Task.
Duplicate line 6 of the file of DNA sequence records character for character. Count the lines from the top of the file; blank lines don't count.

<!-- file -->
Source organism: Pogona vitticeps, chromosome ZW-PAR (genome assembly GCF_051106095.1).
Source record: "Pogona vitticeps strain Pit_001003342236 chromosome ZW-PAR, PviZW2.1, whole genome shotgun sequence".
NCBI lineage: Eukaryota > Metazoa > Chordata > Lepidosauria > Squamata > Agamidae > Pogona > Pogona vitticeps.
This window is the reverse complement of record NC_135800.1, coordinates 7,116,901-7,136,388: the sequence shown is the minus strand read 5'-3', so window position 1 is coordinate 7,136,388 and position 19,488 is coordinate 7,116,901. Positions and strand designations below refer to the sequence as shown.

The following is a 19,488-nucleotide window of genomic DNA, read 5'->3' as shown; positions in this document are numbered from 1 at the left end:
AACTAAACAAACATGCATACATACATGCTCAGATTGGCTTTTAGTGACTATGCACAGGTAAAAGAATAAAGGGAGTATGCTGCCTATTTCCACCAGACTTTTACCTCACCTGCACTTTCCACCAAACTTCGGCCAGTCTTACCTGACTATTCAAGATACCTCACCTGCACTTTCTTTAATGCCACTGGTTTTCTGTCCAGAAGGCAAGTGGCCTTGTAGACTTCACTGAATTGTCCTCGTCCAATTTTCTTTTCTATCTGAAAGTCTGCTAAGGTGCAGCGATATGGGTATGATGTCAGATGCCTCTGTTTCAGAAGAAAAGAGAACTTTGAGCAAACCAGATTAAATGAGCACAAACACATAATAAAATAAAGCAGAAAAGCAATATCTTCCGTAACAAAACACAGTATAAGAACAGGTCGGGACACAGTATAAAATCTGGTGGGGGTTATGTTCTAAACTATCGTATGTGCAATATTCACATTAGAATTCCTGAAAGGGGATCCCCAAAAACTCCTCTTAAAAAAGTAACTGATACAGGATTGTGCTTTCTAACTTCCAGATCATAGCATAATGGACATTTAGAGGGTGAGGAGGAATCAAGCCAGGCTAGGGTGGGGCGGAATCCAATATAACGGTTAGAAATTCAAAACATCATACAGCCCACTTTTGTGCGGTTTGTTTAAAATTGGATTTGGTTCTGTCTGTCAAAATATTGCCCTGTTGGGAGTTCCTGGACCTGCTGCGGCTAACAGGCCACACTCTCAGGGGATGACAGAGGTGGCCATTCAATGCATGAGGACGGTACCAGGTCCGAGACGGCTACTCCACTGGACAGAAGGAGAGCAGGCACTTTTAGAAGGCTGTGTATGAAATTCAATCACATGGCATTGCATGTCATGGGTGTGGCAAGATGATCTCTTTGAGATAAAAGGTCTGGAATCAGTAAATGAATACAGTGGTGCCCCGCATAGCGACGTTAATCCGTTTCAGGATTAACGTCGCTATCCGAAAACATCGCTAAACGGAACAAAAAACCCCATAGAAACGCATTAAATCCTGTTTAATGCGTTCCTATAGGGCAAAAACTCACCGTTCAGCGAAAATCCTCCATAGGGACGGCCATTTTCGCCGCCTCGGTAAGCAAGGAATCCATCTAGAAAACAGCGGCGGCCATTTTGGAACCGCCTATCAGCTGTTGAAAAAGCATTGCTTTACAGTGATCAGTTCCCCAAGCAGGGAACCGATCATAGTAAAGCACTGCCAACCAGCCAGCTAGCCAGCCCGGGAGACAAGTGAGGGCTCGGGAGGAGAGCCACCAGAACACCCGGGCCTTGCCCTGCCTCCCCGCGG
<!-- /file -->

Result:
AACTAAACAAACATGCATACATACATGCTCAGATTGGCTTTTAGTGACTATGCACAGGTAAAAGAATAAAGGGAGTATGCTGCCTATTTCCACCAGACTTTTACCTCACCTGCACTTTCCACCAAACTTCGGCCAGTCTTACCTGACTATTCAAGATACCTCACCTGCACTTTCTTTAATGCCACTGGTTTTCTGTCCAGAAGGCAAGTGGCCTTGTAGACTTCACTGAATTGTCCTCGTCCAATTTTCTTTTCTATCTGAAAGTCTGCTAAGGTGCAGCGATATGGGTATGATGTCAGATGCCTCTGTTTCAGAAGAAAAGAGAACTTTGAGCAAACCAGATTAAATGAGCACAAACACATAATAAAATAAAGCAGAAAAGCAATATCTTCCGTAACAAAACACAGTATAAGAACAGGTCGGGACACAGTATAAAATCTGGTGGGGGTTATGTTCTAAACTATCGTATGTGCAATATTCACATTAGAATTCCTGAAAGGGGATCCCCAAAAACTCCTCTTAAAAAAGTAACTGATACAGGATTGTGCTTTCTAACTTCCAGATCATAGCATAATGGACATTTAGAGGGTGAGGAGGAATCAAGCCAGGCTAGGGTGGGGCGGAATCCAATATAACGGTTAGAAATTCAAAACATCATACAGCCCACTTTTGTGCGGTTTGTTTAAAATTGGATTTGGTTCTGTCTGTCAAAATATTGCCCTGTTGGGAGTTCCTGGACCTGCTGCGGCTAACAGGCCACACTCTCAGGGGATGACAGAGGTGGCCATTCAATGCATGAGGACGGTACCAGGTCCGAGACGGCTACTCCACTGGACAGAAGGAGAGCAGGCACTTTTAGAAGGCTGTGTATGAAATTCAATCACATGGCATTGCATGTCATGGGTGTGGCAAGATGATCTCTTTGAGATAAAAGGTCTGGAATCAGTAAATGAATACAGTGGTGCCCCGCATAGCGACGTTAATCCGTTTCAGGATTAACGTCGCTATCCGAAAACATCGCTAAACGGAACAAAAAACCCCATAGAAACGCATTAAATCCTGTTTAATGCGTTCCTATAGGGCAAAAACTCACCGTTCAGCGAAAATCCTCCATAGGGACGGCCATTTTCGCCGCCTCGGTAAGCAAGGAATCCATCTAGAAAACAGCGGCGGCCATTTTGGAACCGCCTATCAGCTGTTGAAAAAGCATTGCTTTACAGTGATCAGTTCCCCAAGCAGGGAACCGATCATAGTAAAGCACTGCCAACCAGCCAGCTAGCCAGCCCGGGAGACAAGTGAGGGCTCGGGAGGAGAGCCACCAGAACACCCGGGCCTTGCCCTGCCTCCCCGCGG